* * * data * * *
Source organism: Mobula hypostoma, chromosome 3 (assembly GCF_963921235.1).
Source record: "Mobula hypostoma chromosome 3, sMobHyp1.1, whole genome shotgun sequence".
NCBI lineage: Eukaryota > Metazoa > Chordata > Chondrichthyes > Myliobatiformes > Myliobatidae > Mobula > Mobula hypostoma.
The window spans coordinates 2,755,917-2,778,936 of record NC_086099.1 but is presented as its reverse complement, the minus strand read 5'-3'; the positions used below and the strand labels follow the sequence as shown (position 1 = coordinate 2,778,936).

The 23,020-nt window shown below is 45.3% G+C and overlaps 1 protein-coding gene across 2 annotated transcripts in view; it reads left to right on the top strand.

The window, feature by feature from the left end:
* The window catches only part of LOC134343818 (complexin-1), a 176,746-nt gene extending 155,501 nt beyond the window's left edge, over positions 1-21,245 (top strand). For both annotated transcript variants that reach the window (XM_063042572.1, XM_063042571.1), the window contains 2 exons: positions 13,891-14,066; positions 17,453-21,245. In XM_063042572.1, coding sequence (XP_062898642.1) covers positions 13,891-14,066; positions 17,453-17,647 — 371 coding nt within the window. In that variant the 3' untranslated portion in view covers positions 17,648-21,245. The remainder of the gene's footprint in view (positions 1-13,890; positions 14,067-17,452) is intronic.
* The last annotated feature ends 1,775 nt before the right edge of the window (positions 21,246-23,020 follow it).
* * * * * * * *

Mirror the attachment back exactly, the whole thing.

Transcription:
Source organism: Mobula hypostoma, chromosome 3 (assembly GCF_963921235.1).
Source record: "Mobula hypostoma chromosome 3, sMobHyp1.1, whole genome shotgun sequence".
NCBI lineage: Eukaryota > Metazoa > Chordata > Chondrichthyes > Myliobatiformes > Myliobatidae > Mobula > Mobula hypostoma.
The window spans coordinates 2,755,917-2,778,936 of record NC_086099.1 but is presented as its reverse complement, the minus strand read 5'-3'; the positions used below and the strand labels follow the sequence as shown (position 1 = coordinate 2,778,936).

The 23,020-nt window shown below is 45.3% G+C and overlaps 1 protein-coding gene across 2 annotated transcripts in view; it reads left to right on the top strand.

The window, feature by feature from the left end:
* The window catches only part of LOC134343818 (complexin-1), a 176,746-nt gene extending 155,501 nt beyond the window's left edge, over positions 1-21,245 (top strand). For both annotated transcript variants that reach the window (XM_063042572.1, XM_063042571.1), the window contains 2 exons: positions 13,891-14,066; positions 17,453-21,245. In XM_063042572.1, coding sequence (XP_062898642.1) covers positions 13,891-14,066; positions 17,453-17,647 — 371 coding nt within the window. In that variant the 3' untranslated portion in view covers positions 17,648-21,245. The remainder of the gene's footprint in view (positions 1-13,890; positions 14,067-17,452) is intronic.
* The last annotated feature ends 1,775 nt before the right edge of the window (positions 21,246-23,020 follow it).